Continuing to Explore Carrageenan and Controversial Leaky Gut

Published on September 19, 2016 by Dr. NavNirat Nibber

In the spirit of transparency, it is important that we address the rationale behind why certain supplements are developed with ingredients and processes that challenge convention.

Recently AOR launched vegan softgels; a line of supplements that allows ultimate absorption of the ingredients due to carrageenan which is a non-medicinal membrane that encapsulates the contents of the supplements. It seemed like an unlikely choice as carrageenan has garnered somewhat of a misinformed and negative reputation even with the safety approval from regulatory authorities. As a company that prides itself on the quality of our ingredients we decided to question the evidence and reexamine our decision to use the controversial carrageenan. Here are some of the positive results from our research.

Recently our guest blogger, Dr. Anjan Nibber, wrote an article looking at new research that has been challenging the current reputation of carrageenan, a common food additive. Other challenges have been made online including this article on the website foodnavigator-usa.com, also discussing safety concerns. It seems to be a hot topic on everyone's mind! The main concerns regarding carrageenan are related to its tumorigenic potential, which was discussed and refuted in our last article, another source of contention has been how it may promote “leaky gut” in some individuals. Let's take a look at the new evidence challenging this notion.

The concept of leaky gut originated after researchers at the University of Chicago presented a correlation between carrageenan and increased intestinal cell permeability. However, the results have not been possible to reproduce in animal or cellular models. The Food and Chemical Toxicology Journal published their own study earlier this year that replicated the University of Chicago study and added necessary controls to ensure reliability of results. What they found is that the inflammatory proteins were not induced and intestinal cell permeability was not impacted. This result rationalises the support for safety of carrageenan from multiple regulatory authorities such as the WHO, Health Canada and the FDA.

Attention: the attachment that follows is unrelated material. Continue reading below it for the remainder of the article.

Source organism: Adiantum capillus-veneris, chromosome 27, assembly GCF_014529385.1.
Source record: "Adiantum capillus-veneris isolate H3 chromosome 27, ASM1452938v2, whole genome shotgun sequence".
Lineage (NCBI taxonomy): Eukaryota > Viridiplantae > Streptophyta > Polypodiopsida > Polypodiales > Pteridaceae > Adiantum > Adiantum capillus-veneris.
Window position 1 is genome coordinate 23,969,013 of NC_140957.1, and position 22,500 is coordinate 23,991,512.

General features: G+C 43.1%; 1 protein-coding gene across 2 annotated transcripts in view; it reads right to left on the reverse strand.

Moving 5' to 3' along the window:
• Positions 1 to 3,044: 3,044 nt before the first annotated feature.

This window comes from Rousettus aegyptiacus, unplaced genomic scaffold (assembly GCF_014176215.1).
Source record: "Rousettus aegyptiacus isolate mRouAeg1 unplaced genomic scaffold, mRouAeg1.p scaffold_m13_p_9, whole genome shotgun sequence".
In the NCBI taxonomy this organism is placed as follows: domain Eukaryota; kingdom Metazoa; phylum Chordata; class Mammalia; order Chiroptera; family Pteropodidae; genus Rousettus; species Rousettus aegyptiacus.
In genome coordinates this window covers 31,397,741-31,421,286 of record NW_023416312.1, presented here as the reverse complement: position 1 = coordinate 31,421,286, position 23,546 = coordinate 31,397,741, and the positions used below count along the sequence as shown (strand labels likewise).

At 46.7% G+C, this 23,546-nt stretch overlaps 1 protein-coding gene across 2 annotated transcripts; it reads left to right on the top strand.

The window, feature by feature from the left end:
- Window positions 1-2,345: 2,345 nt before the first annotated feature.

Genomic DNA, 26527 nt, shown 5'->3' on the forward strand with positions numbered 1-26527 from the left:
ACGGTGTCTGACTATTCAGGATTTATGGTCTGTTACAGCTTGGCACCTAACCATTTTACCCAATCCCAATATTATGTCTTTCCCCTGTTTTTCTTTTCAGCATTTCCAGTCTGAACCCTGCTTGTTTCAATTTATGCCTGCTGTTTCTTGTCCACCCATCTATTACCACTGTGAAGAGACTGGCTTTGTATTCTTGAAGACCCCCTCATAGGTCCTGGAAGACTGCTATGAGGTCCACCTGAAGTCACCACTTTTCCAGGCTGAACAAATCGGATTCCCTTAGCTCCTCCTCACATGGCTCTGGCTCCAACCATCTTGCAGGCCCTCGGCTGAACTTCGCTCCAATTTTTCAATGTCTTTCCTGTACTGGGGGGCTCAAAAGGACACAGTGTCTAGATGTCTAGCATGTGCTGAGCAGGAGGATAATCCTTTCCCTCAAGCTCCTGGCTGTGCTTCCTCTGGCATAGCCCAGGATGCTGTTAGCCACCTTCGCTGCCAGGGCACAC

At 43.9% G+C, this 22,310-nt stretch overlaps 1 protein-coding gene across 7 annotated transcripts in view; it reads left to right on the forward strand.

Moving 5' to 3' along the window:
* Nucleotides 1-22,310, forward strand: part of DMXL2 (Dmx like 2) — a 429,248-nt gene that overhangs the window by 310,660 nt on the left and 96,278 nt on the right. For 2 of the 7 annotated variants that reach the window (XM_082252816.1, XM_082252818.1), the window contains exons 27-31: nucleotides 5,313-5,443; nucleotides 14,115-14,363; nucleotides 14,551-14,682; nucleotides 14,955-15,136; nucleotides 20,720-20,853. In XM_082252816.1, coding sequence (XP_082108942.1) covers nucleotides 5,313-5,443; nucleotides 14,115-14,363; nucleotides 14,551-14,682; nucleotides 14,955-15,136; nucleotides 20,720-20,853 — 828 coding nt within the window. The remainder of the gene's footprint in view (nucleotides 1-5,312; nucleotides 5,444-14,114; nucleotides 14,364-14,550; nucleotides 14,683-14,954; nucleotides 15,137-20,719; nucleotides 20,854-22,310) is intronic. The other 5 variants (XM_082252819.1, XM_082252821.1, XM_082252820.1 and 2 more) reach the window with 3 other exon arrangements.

There is a wide range of research supporting the safety of carrageenan and further the question of the validity of the study whereby leaky gut was found and has been called into question.

With all this in mind, product development teams were left weighing the benefits of creating a highly absorbable vegan softgel with a non-debunked reputation on the binding agent that would make that softgel possible to produce. For us the choice was clear. We have enough evidence to substantiate the continued use of carrageenan as a safe to consume binding agent with the excellent benefit of fast absorption and improved efficacy. 

What is your opinion? What do you think about the non-medicinal ingredients that companies use for their supplements? Let us know in the comments below.

Reference:

McKim, JM Jr, Baas H., Rice, G.P., Willoughby J.A.Sr. Weiner, M.L., Blakemore, W. Effects of carrageenan on cell permeability, cytotoxicity, and cytokine gene expression in human intestinal and hepatic cell lines. Food and Chemical Toxicology 96 (2016) 1:10.